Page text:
Data Parameters

x is a data frame with at least 1 column.

xc, yc, and bc identify the columns used to plot the x axis, y axis, and bubbles respectively.

names is a vector of variables names used in the plot.

• Easy to switch variables without changing the data.
• User can use same column more than once.
• Out of bounds values return an error.

Parameters with data sensitive defaults:

• proportion: % of data plotted.
• margins and grid.
• Other user-specified options include:
• Plotting a random sample or first % of cases.
• Standardization of X and Y variables.
• labels and colors.
Empirical Study
• 3 Plots (Bubbleplot, 3D Scatterplot, Coplot).
• Between subjects.
• Within group n = 36.
• 6 Data sets.
• Within subjects.
• N of subjects = 108.
• N of observations = 108 x 6 = 648.
Four DVs
• Accuracy of interpretation of graphs
• Confidence in interpretation
• 1-5, average of 3 1-5 Likert scale items.
• Perceived clarity
• 1-5 Likert scale item.
• Perceived ease of use
• 1-5 Likert scale item.
Univariate Summary
• No floor or ceiling effects, variability in DVs.
Correlations Between Outcomes
• Above Diagonal: N = 648 observations.
• Below Diagonal: N = 108 participants.
Multivariate model fit first

y* = α0 + α1'Data + α2' Data∙Graph + u1 (Level 1)

α 0 = β0 + β1'Graph + u2 (Level 2)

y = { 0 if y* ≤ τ1, 1 if τ 1 < y* ≤ τ 2, ... k if τ k-1 < y* ≤ τ k} (Threshold model)

• Third equation not used for confidence DV.
• Full model: Mplus
• Confidence also fit in R using lme() function.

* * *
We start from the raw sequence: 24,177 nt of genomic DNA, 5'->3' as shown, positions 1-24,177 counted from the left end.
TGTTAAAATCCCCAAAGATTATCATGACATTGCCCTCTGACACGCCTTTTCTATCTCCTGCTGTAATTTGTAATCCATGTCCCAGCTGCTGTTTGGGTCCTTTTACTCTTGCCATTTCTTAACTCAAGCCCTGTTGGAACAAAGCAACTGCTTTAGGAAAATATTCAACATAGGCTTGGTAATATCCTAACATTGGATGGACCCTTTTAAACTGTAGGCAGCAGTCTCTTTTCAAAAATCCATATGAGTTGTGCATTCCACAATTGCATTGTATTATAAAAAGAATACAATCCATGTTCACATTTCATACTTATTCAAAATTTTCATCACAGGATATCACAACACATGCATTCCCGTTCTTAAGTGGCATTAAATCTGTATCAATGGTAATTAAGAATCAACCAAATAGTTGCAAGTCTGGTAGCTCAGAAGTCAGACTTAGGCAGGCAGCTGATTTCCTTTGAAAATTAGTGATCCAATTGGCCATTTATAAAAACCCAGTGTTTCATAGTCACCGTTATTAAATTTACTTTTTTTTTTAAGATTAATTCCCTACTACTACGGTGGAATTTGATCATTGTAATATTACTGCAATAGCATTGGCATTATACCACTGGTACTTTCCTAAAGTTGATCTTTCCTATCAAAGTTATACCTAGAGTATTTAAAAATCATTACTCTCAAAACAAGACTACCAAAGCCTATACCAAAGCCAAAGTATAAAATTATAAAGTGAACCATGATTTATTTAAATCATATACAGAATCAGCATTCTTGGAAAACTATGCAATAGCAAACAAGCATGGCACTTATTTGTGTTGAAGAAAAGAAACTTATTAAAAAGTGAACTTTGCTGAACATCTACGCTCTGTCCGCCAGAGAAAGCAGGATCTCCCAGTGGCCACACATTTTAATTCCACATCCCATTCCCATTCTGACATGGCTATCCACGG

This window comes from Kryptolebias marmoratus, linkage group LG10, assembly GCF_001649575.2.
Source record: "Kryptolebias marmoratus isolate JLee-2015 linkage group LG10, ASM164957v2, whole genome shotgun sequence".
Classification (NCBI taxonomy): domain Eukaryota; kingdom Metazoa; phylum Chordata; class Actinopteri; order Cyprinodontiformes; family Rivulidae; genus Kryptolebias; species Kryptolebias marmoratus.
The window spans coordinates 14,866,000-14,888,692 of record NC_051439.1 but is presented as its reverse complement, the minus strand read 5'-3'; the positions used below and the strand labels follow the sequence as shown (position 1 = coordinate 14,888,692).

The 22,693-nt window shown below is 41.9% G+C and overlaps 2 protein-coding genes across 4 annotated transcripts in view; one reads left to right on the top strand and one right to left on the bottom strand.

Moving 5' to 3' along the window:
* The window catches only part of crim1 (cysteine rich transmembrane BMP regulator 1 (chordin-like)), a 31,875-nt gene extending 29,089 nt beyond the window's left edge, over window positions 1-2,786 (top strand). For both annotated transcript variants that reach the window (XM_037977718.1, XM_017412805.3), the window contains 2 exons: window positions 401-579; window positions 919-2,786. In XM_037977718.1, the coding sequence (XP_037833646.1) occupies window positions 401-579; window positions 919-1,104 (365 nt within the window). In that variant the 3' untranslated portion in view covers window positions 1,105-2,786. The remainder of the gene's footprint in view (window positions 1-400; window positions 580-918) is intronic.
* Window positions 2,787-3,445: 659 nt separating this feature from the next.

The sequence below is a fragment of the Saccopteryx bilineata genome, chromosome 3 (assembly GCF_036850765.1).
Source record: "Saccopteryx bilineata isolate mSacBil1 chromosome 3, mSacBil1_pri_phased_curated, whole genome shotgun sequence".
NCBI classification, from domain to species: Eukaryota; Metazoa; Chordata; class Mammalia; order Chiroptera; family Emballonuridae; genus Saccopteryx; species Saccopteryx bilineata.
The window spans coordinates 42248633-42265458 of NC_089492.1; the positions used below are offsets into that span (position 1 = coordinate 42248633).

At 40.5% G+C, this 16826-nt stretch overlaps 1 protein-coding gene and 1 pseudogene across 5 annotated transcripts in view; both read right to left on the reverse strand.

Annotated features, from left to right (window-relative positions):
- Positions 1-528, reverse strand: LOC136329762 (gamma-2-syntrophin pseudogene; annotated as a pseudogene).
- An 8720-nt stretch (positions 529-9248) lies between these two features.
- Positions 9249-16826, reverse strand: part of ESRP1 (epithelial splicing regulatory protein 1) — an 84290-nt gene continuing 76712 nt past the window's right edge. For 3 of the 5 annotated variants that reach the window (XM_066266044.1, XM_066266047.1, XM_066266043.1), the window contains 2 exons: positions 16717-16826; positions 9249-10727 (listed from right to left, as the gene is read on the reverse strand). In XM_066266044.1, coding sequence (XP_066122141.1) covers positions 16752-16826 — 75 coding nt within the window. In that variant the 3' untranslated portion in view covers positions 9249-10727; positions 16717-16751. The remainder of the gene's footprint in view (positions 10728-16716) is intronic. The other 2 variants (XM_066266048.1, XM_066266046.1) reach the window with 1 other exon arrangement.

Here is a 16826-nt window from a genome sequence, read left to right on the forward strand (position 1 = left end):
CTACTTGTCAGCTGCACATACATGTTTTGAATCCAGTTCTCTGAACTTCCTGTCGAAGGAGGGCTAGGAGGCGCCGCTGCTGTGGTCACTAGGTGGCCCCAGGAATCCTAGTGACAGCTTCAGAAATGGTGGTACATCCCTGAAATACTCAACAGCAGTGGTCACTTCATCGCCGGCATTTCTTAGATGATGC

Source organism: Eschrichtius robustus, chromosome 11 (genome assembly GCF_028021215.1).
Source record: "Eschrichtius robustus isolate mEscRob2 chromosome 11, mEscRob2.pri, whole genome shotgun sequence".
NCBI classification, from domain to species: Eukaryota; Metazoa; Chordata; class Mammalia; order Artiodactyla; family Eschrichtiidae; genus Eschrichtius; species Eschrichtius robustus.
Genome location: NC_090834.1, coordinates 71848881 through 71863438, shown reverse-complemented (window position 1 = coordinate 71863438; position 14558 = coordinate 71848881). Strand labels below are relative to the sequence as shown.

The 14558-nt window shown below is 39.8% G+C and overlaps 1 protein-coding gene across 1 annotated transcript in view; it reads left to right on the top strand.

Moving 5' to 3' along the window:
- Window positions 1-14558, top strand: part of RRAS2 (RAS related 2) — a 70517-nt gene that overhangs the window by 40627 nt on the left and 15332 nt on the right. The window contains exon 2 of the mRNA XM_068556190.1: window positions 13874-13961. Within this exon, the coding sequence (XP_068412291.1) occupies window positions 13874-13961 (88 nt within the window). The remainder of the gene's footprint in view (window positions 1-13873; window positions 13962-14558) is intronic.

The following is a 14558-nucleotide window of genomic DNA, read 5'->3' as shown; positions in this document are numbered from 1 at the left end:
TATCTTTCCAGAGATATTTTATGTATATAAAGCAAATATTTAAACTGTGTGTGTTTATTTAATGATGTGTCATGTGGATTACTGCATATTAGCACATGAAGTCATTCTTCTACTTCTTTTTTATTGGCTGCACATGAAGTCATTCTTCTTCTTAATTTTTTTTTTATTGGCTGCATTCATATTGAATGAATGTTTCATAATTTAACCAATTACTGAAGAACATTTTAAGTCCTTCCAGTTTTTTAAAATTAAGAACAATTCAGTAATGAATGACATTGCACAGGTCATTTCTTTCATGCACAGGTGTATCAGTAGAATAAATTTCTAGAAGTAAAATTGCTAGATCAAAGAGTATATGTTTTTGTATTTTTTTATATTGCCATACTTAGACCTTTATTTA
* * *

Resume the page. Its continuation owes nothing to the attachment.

• Nearly identical estimates with R or Mplus.
• Story in interactions, not main effects.
Follow-up: Simple Effects
• Shift focus to simple effects because we cannot usefully interpret interactions.
• Protected Wilcox Mann Whitney Exact Tests Used for Accuracy, Clarity and Ease of Use DVs.
• Protected t tests used for Confidence DV.
• No one graph consistently better.
• Mostly a story about accuracy.
Tentative Conclusions
• Much remains to be learned about the cognition of these 3 graph types.
• Coplot may have a slight edge over the other two.
• But optimal plot seems data dependent.
• Study included a limited range of data and graph conditions.
• More detailed perceptual theory is needed to optimize graph design.

Recommendation for exploratory analysis:

• Use 2 or more graph types.
• Cannot predict ahead of time which will work best.
• Probably useful to look at data more than one way even if one graph were consistently best.

Recommendation for reporting results:

• Use model based graphs.
• If you understand your data well enough to fit a good model.
• If not, try different model-free graphs and see which seems to work best.
Future Directions
• Identify factors that impact which graph works best.
• Identify design factors that maximize effectiveness of all 3 graph types.
• Increase statistical power:
• Identify individual difference covariates that account for within condition variance.
• More sensitive outcome measures.